Our laboratory is interested in determining the role of DNA structure in preserving genomic integrity through protection of the nucleic acid from oxidative damage. We have observed that the selective generation of radical intermediates in DNA architectures that act as models of substrates which form during the process of replication results in elevated levels of strand-break products when compared to duplex DNA. The formation of 3′ and 5′-overhangs (OvHgs) containing a phosphate at the ss-dsDNA junction, as well as duplex substrates containing a terminal phosphate was observed . Additionally, the formation of 1-(2′-deoxy-β-D-threo-pentofuranosyl)thymidine (2′-deoxyxylothymidine, 3, Figure 2) was observed as a result of trapping of the C3′-thymidinyl radical from the alpha face of the nucleotide by glutathione (GSH). This damage product was also formed readily in replication relevant architectures, while nearly absent in duplex DNA . Together, these results highlight the protection against oxidative damage offered by the duplex structure of DNA when the C3′-thymidinyl radical is the reactive intermediate .
The effect of oxidatively generated damage lesions on the structure and stability of DNA substrates has received limited attention [10, 11]. Herein, we analyze the impact of damage lesions on the structure and stability of DNA architectures, which model those generated during replication. The impact of the presence of these lesions on replication derived model architectures reveals how DNA damage alters the stability of nucleotide substrates associated with replication.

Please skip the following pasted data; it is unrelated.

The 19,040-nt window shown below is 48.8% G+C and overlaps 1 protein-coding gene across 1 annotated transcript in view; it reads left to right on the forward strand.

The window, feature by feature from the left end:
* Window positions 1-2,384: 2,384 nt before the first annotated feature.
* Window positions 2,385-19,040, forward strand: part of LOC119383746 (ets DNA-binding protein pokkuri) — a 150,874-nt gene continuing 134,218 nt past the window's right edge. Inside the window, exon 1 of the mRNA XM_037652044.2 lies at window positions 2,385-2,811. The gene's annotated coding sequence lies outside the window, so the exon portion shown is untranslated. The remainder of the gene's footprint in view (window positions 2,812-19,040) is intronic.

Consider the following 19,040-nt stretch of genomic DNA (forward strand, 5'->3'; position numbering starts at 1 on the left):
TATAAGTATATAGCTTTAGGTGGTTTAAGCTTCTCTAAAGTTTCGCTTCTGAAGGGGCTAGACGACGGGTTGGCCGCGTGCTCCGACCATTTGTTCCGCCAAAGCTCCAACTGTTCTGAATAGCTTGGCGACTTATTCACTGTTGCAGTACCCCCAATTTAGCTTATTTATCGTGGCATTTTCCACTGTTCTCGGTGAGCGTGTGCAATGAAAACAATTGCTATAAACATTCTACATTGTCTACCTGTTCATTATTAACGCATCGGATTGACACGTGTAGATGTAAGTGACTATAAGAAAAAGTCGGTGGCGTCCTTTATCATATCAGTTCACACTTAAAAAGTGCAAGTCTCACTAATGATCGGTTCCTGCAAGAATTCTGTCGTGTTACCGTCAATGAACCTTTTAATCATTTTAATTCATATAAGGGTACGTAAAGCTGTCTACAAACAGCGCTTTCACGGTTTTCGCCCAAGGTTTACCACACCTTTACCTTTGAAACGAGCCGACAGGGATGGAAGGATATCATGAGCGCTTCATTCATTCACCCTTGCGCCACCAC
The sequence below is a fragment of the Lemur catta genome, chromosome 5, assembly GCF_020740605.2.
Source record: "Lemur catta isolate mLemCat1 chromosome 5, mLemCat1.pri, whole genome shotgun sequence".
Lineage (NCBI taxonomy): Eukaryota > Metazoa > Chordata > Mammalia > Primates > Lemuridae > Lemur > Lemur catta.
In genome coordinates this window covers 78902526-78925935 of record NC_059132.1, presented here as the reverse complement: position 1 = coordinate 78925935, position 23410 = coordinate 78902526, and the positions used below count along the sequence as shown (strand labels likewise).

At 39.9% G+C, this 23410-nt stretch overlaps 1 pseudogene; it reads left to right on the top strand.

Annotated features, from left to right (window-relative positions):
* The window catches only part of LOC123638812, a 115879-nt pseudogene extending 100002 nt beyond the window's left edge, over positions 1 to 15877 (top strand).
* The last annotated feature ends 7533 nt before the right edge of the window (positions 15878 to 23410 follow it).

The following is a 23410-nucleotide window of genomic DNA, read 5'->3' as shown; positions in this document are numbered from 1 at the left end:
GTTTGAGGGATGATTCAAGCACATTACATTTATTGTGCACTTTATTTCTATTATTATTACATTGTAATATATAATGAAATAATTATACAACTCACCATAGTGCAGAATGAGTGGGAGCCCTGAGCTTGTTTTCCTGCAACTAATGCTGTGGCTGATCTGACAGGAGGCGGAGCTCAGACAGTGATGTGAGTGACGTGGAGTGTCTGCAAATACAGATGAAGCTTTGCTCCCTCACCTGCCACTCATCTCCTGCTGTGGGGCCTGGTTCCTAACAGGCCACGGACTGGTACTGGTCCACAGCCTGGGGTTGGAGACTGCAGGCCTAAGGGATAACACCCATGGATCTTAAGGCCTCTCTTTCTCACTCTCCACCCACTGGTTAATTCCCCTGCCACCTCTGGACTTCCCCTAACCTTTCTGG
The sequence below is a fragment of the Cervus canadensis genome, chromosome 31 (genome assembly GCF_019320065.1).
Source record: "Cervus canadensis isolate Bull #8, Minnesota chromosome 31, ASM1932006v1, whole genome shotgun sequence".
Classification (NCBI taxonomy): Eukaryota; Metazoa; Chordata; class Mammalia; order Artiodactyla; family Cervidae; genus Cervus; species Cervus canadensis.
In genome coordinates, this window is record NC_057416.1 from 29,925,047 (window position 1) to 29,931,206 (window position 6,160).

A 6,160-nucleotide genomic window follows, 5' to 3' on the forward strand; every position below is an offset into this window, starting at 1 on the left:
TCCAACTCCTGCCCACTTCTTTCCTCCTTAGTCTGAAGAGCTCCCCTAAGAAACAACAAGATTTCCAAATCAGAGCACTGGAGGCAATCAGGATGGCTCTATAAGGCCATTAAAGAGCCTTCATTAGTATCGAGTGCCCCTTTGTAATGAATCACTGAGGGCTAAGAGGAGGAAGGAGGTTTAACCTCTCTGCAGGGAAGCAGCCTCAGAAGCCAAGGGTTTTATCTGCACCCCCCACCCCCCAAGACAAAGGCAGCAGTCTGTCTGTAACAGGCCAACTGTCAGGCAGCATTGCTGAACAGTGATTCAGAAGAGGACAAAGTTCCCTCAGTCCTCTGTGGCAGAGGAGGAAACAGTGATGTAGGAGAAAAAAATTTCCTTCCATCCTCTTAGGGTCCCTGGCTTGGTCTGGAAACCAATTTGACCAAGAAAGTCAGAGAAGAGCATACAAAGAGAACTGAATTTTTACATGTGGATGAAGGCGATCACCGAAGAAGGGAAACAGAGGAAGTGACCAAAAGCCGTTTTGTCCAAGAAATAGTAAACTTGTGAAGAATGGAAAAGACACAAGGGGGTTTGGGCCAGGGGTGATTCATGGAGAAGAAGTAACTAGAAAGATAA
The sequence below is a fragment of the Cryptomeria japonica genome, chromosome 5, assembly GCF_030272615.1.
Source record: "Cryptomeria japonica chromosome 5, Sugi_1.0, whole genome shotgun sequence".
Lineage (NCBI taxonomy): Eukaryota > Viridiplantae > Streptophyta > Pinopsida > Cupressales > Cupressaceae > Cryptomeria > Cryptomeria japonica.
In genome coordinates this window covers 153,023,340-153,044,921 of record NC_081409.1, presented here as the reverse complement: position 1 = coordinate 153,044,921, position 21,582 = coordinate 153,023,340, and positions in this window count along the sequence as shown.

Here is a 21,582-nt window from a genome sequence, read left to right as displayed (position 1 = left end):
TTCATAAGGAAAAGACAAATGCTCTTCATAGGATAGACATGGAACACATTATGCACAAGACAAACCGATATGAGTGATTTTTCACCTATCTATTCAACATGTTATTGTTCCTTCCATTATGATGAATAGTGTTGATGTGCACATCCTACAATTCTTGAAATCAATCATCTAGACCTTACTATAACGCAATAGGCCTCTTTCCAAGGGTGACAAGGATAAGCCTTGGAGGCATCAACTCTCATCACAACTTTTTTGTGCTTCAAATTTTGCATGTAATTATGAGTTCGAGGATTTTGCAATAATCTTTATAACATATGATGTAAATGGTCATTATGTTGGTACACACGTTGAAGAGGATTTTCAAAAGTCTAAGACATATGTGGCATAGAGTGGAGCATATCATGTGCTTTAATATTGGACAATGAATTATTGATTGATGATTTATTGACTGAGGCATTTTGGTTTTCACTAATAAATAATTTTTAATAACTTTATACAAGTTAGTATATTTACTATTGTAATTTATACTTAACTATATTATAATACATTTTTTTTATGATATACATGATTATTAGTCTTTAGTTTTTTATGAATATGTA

2. Materials and Methods
Oligonucleotides containing 3 (Z) were synthesized, using established methods, on an ABI 391 automated DNA synthesizer . The synthesis of Sequence 1: 5′-TTTTTZTTTCAGGTTGCG-3′ and Sequence 2: 5′-GCGTTGGACTTTZTTTTT-3′ was performed on a 0.2 μm scale using polystyrene columns (Glen Research, Sterling, VA). Oligonucleotides were cleaved from the resin and the nucleobase and phosphate protecting groups removed by heating at 55°C overnight in aqueous ammonium hydroxide (28–30%). Oligonucleotide purification was accomplished using oligonucleotide purification cartridges (OPC, Glen Research, Sterling, VA) and the samples were quantified ( = 158,100 L/molecm) using UV absorbance at 260 nm on an Agilent 8453 UV-Visible Spectrophotometer. Sample purity was assessed by tandem ion-exchange/reverse-phase high-performance liquid chromatography and the identity confirmed using matrix-assisted laser desorption/ionization time-of-flight mass spectrometry (MALDI-TOF MS). All unmodified oligonucleotides were either synthesized or purchased (Integrated DNA Technologies, Coralville, IA, USA).
2.2. UV Melting
Melting experiments were conducted on a Varian Cary 3E UV-Vis spectrophotometer equipped with a temperature controller. Absorbance changes for oligonucleotides (2 μM) in 25 mM chelex-100 treated phosphate buffer (pH 7.3) containing 60 mM potassium acetate and 6 mM magnesium acetate were recorded as a function of temperature from 10–80°C at a rate of 0.5°C/min at 260 nm. Each measurement was performed in triplicate. The average of three scans was taken and reported errors were calculated using standard deviation. The was obtained using the first derivative method. Calculated was determined by subtracting the experimental values obtained for the 2′-deoxyribose containing construct from the corresponding constructs containing 3.
2.3. Circular Dichroism